Most of the Internet has been getting better over the past few years. In much of the world, the Internet is now good enough for all but the most demanding applications.
This improvement has been in the default “best effort” service and hasn’t depended on ISPs implementing fancy QoS mechanisms. Paradoxically, some ISPs might see this news as a threat to their future financial health.
There are a number of research groups currently studying Internet performance, although it still is not easy to get good data, as KC Claffy details in one of her talks.
Claffy is the main investigator ofCooperative Association for Internet Data Analysis (CAIDA), an analysis and research group that is one of the best Internet-related research centers.
Members of the physics community also are studying the Internet.
The International Committee on Future Accelerators has had working groups thinking about Internet performance since at least 1997. One such group was formed in 2002 and published a paper on the state of Internet performance in January.
Their latest report mostly deals with packet loss in data transmissions, with round-trip times and with data throughput between the Stanford Linear Accelerator and testing points throughout the world. The countries where the testing points are located represent 78 per cent of the world’s population and 99 per cent of the world’s Internet users.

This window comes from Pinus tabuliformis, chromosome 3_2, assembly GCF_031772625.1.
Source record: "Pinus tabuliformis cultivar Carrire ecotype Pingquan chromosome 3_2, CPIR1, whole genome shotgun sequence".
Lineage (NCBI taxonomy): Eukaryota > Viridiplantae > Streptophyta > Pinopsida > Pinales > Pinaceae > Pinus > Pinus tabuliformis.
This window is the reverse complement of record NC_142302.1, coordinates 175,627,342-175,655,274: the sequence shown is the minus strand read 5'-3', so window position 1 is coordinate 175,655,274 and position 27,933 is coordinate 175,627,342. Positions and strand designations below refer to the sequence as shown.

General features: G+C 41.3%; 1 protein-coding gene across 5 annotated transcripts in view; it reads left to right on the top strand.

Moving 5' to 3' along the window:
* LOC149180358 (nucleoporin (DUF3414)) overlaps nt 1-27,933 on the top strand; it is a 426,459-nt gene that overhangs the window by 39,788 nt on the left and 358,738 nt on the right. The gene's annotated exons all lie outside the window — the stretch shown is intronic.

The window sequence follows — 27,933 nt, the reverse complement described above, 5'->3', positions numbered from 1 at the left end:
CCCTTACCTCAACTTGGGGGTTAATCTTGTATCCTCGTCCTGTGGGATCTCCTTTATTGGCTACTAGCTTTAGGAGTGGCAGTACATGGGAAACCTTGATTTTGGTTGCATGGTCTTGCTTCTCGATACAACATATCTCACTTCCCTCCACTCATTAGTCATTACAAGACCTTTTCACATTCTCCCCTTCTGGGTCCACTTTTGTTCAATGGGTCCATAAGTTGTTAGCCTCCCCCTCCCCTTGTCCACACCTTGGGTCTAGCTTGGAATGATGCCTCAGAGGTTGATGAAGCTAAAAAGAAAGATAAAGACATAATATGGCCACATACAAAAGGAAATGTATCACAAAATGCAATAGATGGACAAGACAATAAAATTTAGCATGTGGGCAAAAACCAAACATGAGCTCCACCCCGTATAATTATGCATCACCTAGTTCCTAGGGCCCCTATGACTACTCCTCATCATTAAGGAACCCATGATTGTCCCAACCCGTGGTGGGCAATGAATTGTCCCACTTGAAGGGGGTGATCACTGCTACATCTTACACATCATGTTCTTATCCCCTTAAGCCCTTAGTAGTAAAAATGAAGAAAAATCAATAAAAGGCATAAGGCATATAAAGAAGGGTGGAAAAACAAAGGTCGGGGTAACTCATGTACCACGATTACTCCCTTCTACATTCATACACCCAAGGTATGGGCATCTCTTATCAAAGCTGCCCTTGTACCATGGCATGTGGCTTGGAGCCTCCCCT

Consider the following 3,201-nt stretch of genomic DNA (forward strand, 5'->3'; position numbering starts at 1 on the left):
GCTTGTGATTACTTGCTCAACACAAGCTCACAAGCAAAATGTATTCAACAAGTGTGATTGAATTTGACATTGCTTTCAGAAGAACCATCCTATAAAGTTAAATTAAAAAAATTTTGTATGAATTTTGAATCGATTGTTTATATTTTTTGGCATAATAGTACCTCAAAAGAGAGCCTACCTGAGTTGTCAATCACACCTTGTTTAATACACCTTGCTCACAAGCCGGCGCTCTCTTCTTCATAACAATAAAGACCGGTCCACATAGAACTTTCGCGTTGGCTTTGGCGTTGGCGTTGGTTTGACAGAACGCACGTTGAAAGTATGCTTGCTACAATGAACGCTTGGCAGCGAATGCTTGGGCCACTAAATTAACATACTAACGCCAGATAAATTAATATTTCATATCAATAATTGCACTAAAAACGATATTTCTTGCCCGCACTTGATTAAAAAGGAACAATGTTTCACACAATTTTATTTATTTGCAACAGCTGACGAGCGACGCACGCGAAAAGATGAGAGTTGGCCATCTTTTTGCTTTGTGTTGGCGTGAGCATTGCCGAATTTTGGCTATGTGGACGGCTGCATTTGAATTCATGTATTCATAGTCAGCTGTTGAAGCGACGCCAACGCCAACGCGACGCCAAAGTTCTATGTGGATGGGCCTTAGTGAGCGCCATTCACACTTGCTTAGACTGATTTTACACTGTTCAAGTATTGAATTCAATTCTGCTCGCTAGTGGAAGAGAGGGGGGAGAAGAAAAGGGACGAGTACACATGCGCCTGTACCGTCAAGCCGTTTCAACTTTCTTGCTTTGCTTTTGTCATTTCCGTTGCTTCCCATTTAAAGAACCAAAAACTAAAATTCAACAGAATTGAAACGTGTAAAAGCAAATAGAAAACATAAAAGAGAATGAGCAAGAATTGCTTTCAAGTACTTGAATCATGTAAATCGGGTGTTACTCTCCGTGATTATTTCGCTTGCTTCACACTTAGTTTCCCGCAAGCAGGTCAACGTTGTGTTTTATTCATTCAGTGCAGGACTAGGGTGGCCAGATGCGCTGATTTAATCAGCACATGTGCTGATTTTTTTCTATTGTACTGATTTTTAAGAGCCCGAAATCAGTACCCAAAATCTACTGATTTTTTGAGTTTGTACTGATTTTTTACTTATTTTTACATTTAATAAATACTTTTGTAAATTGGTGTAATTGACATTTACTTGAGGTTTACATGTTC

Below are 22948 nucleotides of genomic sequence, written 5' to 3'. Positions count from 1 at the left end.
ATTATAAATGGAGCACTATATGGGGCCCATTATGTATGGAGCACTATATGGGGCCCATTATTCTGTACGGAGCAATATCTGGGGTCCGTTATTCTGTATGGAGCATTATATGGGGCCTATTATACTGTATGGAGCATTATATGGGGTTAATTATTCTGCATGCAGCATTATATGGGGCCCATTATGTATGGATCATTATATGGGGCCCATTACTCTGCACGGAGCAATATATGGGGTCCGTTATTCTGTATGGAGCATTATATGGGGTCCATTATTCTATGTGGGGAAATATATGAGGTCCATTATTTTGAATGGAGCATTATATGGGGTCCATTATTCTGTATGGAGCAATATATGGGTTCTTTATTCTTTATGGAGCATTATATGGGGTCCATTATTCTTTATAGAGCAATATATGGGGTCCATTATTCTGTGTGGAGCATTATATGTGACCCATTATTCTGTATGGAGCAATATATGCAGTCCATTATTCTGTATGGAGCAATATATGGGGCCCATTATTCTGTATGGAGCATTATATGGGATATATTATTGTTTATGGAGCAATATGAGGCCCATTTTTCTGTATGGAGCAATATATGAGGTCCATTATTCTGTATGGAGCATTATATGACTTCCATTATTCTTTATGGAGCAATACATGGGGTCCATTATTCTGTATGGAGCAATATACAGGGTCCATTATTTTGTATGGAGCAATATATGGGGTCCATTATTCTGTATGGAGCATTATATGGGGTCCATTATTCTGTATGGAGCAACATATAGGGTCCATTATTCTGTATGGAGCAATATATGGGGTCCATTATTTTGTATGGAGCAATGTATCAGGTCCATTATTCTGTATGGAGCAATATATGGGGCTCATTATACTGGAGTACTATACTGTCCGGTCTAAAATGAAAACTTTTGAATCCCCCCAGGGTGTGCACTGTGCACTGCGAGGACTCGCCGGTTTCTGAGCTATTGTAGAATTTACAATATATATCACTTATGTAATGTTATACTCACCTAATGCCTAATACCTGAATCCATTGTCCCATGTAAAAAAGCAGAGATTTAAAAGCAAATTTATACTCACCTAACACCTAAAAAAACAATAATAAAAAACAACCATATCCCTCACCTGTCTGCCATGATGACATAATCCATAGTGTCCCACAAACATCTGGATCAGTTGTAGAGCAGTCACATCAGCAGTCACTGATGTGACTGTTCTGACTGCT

The test results show that by the end of 2003, the packet loss rate to countries with 77 per cent of the world’s population was low enough that VoIP would work with good or acceptable quality. This is up from 48.8 per cent in 2001.
Round-trip times have fallen and data throughput have increased. These improvements have been in the standard Internet “best effort” service.
Disclaimer: Harvard claims not to be in the commodity service business but has not expressed an opinion on carriers that may be forced to be so – thus the above is my own opinion.
– Bradner is a consultant with Harvard University’s University Information System. He can be reached at firstname.lastname@example.org.